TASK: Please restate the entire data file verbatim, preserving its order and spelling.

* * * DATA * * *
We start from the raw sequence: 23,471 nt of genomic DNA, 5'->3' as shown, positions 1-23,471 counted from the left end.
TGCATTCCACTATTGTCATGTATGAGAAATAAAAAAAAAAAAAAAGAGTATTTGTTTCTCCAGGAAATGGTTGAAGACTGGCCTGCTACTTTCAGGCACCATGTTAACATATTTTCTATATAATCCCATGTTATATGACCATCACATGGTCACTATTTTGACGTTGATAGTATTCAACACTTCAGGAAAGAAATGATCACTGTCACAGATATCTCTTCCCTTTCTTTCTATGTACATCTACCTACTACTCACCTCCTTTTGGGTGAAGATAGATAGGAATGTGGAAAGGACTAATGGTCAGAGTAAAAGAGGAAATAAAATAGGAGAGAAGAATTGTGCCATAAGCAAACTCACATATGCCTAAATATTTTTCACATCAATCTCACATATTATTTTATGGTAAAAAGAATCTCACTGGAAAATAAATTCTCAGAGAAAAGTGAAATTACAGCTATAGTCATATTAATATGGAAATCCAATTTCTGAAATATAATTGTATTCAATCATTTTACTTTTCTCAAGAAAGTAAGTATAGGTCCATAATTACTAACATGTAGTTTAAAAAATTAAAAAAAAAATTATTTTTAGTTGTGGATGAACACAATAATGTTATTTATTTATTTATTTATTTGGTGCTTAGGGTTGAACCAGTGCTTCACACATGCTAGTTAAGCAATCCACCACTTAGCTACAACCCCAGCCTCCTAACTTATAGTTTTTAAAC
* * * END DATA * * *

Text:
We start from the raw sequence: 23,471 nt of genomic DNA, 5'->3' as shown, positions 1-23,471 counted from the left end.
TGCATTCCACTATTGTCATGTATGAGAAATAAAAAAAAAAAAAAAGAGTATTTGTTTCTCCAGGAAATGGTTGAAGACTGGCCTGCTACTTTCAGGCACCATGTTAACATATTTTCTATATAATCCCATGTTATATGACCATCACATGGTCACTATTTTGACGTTGATAGTATTCAACACTTCAGGAAAGAAATGATCACTGTCACAGATATCTCTTCCCTTTCTTTCTATGTACATCTACCTACTACTCACCTCCTTTTGGGTGAAGATAGATAGGAATGTGGAAAGGACTAATGGTCAGAGTAAAAGAGGAAATAAAATAGGAGAGAAGAATTGTGCCATAAGCAAACTCACATATGCCTAAATATTTTTCACATCAATCTCACATATTATTTTATGGTAAAAAGAATCTCACTGGAAAATAAATTCTCAGAGAAAAGTGAAATTACAGCTATAGTCATATTAATATGGAAATCCAATTTCTGAAATATAATTGTATTCAATCATTTTACTTTTCTCAAGAAAGTAAGTATAGGTCCATAATTACTAACATGTAGTTTAAAAAATTAAAAAAAAAATTATTTTTAGTTGTGGATGAACACAATAATGTTATTTATTTATTTATTTATTTGGTGCTTAGGGTTGAACCAGTGCTTCACACATGCTAGTTAAGCAATCCACCACTTAGCTACAACCCCAGCCTCCTAACTTATAGTTTTTAAAC